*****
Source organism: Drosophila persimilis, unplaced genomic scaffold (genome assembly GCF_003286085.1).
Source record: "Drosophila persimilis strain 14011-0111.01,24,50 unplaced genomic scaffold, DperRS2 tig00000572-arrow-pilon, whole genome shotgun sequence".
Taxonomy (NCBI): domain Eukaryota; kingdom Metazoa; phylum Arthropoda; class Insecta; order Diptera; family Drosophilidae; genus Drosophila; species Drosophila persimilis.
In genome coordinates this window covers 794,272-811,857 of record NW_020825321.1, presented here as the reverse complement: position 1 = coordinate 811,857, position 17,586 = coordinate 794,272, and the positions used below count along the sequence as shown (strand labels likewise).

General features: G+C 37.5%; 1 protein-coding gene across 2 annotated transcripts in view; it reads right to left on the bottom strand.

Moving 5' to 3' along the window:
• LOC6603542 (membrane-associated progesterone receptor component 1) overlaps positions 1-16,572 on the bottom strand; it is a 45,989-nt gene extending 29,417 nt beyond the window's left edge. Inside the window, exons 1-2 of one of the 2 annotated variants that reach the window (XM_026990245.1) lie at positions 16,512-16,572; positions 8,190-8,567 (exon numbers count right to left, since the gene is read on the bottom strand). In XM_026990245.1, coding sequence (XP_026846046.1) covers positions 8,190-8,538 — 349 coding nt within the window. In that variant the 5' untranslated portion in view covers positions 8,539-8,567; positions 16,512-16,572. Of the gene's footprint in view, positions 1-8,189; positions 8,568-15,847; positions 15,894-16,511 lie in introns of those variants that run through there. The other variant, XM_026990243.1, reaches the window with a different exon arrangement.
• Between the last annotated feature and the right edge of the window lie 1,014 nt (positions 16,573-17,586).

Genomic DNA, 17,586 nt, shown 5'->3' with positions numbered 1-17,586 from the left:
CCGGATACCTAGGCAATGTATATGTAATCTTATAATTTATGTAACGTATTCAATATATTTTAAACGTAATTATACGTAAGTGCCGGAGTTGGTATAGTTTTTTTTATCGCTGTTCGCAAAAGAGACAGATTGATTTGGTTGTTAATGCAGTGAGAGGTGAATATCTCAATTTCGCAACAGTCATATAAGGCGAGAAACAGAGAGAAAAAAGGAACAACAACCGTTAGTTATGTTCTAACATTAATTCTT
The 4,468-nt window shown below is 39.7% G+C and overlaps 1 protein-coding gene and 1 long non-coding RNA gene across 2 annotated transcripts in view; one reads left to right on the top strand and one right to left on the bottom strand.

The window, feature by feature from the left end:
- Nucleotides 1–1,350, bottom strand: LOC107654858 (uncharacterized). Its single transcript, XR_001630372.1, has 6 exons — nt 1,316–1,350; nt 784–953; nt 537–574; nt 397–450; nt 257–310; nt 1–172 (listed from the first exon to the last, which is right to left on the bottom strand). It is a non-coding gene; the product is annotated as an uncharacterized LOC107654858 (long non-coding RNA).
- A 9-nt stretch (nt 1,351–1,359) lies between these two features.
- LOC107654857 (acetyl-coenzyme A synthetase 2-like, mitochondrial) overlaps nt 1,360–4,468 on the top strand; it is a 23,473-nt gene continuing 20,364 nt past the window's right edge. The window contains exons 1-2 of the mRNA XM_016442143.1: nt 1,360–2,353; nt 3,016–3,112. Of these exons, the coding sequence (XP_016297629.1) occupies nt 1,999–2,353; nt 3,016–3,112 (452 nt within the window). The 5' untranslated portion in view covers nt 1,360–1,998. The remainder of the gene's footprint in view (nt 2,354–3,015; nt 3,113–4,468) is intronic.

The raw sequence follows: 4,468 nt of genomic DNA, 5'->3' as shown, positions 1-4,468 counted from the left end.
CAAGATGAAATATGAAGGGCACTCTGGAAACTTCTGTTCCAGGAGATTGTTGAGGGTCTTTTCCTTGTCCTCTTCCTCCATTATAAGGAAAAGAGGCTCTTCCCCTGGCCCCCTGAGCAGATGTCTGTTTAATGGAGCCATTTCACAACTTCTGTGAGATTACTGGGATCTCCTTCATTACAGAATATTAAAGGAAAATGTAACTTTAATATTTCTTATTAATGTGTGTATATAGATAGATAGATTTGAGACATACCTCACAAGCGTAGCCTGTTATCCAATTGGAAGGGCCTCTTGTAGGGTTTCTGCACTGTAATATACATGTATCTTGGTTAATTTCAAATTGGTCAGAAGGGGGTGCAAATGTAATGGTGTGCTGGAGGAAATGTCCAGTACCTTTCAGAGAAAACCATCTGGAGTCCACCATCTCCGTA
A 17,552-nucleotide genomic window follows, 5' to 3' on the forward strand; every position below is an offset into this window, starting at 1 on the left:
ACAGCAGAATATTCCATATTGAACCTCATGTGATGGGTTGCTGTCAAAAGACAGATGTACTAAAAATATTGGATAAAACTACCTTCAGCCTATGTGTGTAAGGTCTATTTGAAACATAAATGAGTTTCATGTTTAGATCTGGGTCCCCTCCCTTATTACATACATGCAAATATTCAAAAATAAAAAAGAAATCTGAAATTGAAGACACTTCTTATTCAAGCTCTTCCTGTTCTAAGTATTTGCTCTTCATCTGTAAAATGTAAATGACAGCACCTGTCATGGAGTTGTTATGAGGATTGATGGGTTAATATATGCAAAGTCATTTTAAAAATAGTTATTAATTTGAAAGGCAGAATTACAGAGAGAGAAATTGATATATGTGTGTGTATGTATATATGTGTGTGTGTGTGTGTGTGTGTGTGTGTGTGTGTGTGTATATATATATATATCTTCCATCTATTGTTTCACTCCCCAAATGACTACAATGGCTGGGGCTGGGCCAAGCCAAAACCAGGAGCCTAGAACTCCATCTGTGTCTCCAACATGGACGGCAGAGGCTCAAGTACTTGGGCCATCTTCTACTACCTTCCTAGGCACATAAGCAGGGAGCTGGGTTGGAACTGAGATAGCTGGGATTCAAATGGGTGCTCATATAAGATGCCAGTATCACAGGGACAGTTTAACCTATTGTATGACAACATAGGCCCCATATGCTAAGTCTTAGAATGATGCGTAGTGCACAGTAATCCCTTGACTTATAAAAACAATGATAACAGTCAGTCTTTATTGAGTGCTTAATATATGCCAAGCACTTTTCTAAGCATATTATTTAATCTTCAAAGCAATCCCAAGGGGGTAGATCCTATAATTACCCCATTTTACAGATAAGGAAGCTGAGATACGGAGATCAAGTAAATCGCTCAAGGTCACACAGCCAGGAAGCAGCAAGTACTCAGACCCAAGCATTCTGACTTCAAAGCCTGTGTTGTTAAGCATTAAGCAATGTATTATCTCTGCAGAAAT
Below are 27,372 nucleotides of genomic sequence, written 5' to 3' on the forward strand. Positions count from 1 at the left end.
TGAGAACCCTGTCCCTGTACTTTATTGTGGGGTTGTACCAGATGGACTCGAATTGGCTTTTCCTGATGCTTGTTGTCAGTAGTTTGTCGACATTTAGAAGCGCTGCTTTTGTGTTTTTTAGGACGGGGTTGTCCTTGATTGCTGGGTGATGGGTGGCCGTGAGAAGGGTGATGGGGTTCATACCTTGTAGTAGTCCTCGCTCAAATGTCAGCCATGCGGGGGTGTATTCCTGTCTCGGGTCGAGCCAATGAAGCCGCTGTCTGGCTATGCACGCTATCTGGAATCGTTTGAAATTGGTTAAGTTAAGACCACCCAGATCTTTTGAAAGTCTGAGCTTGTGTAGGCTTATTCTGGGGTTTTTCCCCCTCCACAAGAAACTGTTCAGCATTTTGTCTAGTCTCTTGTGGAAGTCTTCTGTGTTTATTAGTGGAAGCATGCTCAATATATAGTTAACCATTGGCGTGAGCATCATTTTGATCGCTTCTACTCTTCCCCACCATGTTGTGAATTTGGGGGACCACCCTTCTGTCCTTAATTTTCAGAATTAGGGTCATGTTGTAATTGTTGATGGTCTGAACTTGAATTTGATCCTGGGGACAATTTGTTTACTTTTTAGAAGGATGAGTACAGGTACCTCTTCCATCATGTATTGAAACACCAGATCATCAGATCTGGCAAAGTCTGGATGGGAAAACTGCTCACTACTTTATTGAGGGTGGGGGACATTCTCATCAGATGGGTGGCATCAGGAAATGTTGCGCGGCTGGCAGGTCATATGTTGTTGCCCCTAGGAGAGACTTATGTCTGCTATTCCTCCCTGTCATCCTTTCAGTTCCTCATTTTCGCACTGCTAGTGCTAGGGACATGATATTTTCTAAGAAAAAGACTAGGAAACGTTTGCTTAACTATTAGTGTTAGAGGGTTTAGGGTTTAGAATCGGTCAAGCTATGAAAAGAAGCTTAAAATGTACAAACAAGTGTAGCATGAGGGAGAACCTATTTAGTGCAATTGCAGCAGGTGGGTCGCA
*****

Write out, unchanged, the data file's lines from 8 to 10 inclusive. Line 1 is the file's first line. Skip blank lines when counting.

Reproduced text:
• Between the last annotated feature and the right edge of the window lie 1,014 nt (positions 16,573-17,586).

Genomic DNA, 17,586 nt, shown 5'->3' with positions numbered 1-17,586 from the left:
CCGGATACCTAGGCAATGTATATGTAATCTTATAATTTATGTAACGTATTCAATATATTTTAAACGTAATTATACGTAAGTGCCGGAGTTGGTATAGTTTTTTTTATCGCTGTTCGCAAAAGAGACAGATTGATTTGGTTGTTAATGCAGTGAGAGGTGAATATCTCAATTTCGCAACAGTCATATAAGGCGAGAAACAGAGAGAAAAAAGGAACAACAACCGTTAGTTATGTTCTAACATTAATTCTT